"The majestic Forth Bridge ... symbolises the tremendous achievements of Victorian engineers and the immense strides made in the technique of bridge design and construction since the dawn of the Railway Age..."
- Derrick Bennett, Bridges: Great Buildings of the World
Throughout the 19th century, several proposals were made to reduce travel time from Edinburgh and southeastern England to the northern cities of Scotland by building a railroad bridge across the expansive mouth of the Forth River. The first attempt, by Thomas Bouch, was abandoned when his previous project, the Tay Bridge, collapsed in 1879. The unique double-cantilever design eventually used was proposed by Benjamin Baker, who had designed the first underground railways in England and later would become the youngest president in history of the Institute of Civil Engineers, the British counterpart to the American Society of Civil Engineers.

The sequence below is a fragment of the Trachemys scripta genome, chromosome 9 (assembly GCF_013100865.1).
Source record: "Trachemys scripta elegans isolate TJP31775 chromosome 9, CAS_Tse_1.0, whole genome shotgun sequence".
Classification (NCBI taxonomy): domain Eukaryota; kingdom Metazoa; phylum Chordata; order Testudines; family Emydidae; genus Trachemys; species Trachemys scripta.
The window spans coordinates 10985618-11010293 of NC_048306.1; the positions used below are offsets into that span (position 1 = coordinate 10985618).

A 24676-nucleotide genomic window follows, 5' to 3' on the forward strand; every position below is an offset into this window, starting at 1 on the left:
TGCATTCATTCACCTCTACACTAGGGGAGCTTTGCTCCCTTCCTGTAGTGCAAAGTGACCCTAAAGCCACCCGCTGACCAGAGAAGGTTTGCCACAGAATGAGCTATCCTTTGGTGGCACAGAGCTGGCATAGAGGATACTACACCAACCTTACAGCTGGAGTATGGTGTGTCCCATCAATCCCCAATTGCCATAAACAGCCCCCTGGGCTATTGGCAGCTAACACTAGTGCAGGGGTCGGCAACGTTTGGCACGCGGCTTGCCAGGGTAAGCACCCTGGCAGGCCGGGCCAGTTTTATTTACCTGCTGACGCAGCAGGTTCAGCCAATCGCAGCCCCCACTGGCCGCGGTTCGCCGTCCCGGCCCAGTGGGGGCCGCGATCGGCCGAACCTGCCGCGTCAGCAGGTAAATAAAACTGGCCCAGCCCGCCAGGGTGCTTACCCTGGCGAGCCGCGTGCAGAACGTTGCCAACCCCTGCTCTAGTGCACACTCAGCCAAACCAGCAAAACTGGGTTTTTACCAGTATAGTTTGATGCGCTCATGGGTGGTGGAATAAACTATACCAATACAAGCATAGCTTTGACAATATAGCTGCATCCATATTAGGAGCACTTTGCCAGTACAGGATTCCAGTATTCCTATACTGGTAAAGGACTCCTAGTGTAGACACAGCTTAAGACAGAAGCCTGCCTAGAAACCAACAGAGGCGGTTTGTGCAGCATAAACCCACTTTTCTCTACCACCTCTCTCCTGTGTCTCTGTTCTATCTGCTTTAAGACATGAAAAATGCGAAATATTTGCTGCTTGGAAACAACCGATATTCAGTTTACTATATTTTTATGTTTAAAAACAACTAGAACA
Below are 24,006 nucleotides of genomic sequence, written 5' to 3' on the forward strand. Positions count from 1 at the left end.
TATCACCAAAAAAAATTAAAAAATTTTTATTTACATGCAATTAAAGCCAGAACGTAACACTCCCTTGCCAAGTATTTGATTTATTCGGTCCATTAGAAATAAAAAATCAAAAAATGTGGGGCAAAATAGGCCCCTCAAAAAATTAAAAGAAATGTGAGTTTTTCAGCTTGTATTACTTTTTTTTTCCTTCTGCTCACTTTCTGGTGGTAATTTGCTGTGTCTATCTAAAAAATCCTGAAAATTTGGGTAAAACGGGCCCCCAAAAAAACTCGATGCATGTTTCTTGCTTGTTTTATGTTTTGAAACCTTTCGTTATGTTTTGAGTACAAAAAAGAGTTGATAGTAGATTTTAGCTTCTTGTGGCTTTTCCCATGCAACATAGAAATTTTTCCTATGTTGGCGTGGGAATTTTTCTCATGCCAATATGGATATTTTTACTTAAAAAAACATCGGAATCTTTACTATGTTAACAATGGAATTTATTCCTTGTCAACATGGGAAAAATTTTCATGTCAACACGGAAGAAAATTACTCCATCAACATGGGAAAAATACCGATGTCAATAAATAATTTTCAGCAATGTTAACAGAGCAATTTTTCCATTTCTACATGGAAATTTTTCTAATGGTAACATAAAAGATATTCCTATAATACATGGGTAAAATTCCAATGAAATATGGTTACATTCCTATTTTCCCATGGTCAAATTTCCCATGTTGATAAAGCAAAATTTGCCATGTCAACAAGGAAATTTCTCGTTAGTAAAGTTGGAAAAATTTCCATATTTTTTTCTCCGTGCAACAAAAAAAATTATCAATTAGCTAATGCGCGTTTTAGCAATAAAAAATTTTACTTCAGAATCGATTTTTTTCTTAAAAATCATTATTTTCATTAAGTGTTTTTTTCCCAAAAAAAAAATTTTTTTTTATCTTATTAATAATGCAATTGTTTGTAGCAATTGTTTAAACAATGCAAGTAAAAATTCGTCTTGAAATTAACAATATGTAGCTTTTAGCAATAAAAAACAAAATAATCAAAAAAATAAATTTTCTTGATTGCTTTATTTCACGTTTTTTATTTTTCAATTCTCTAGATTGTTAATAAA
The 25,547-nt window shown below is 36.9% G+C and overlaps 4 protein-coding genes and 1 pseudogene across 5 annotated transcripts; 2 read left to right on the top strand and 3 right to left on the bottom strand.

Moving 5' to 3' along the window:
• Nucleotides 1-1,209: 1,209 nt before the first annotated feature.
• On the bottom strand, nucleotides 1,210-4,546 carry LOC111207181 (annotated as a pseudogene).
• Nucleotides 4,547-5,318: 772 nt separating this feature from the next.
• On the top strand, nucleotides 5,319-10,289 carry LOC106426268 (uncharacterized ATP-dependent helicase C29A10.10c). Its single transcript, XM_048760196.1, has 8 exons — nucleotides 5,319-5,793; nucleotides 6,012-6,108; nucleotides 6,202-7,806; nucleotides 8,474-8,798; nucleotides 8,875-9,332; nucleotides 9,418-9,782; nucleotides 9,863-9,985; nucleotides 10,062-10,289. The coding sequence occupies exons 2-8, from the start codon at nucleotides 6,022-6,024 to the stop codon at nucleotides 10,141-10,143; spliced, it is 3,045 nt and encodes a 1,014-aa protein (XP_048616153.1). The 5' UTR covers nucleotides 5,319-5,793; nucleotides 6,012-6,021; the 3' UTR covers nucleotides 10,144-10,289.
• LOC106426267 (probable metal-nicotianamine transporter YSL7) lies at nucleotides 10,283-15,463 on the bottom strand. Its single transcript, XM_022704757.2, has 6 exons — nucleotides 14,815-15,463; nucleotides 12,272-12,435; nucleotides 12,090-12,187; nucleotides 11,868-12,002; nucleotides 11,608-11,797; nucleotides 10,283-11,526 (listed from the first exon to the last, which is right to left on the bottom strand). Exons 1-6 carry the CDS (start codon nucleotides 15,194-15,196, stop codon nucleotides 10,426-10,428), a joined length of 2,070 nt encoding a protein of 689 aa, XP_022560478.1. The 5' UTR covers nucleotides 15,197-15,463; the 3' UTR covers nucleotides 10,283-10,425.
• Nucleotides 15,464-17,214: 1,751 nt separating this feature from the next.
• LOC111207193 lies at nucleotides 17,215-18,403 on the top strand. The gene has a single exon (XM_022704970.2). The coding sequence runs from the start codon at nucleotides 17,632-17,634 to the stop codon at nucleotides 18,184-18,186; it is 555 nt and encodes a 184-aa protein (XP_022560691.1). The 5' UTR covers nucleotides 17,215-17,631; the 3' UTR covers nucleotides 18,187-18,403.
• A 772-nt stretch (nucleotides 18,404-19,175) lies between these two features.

More than a mile-and-a-half long, the Forth Bridge was the longest bridge in the world when it was built, easily surpassing the Brooklyn Bridge. The Prince of Wales, later to become King Edward VII, presided at the bridge's opening ceremony, driving home the last of eight million rivets, specially cast in gold and inscribed to record the event.